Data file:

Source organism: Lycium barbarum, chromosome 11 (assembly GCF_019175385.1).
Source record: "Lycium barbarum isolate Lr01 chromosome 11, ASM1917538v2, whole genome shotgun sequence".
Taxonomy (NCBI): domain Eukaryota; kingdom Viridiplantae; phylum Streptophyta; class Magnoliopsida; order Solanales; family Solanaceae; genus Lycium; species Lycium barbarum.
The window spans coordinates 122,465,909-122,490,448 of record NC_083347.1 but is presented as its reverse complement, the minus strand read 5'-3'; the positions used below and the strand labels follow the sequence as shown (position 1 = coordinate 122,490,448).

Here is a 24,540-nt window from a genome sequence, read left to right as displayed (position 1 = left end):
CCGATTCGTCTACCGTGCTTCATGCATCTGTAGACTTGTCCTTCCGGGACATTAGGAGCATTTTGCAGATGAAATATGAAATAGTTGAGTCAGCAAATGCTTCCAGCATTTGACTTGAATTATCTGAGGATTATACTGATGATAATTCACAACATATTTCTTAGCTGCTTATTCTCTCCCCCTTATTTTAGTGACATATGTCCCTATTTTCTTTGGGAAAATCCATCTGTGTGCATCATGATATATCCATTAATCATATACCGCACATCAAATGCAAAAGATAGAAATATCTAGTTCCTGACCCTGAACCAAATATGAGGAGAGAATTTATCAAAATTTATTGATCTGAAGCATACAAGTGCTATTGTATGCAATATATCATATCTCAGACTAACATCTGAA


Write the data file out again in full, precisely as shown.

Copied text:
Source organism: Lycium barbarum, chromosome 11 (assembly GCF_019175385.1).
Source record: "Lycium barbarum isolate Lr01 chromosome 11, ASM1917538v2, whole genome shotgun sequence".
Taxonomy (NCBI): domain Eukaryota; kingdom Viridiplantae; phylum Streptophyta; class Magnoliopsida; order Solanales; family Solanaceae; genus Lycium; species Lycium barbarum.
The window spans coordinates 122,465,909-122,490,448 of record NC_083347.1 but is presented as its reverse complement, the minus strand read 5'-3'; the positions used below and the strand labels follow the sequence as shown (position 1 = coordinate 122,490,448).

Here is a 24,540-nt window from a genome sequence, read left to right as displayed (position 1 = left end):
CCGATTCGTCTACCGTGCTTCATGCATCTGTAGACTTGTCCTTCCGGGACATTAGGAGCATTTTGCAGATGAAATATGAAATAGTTGAGTCAGCAAATGCTTCCAGCATTTGACTTGAATTATCTGAGGATTATACTGATGATAATTCACAACATATTTCTTAGCTGCTTATTCTCTCCCCCTTATTTTAGTGACATATGTCCCTATTTTCTTTGGGAAAATCCATCTGTGTGCATCATGATATATCCATTAATCATATACCGCACATCAAATGCAAAAGATAGAAATATCTAGTTCCTGACCCTGAACCAAATATGAGGAGAGAATTTATCAAAATTTATTGATCTGAAGCATACAAGTGCTATTGTATGCAATATATCATATCTCAGACTAACATCTGAA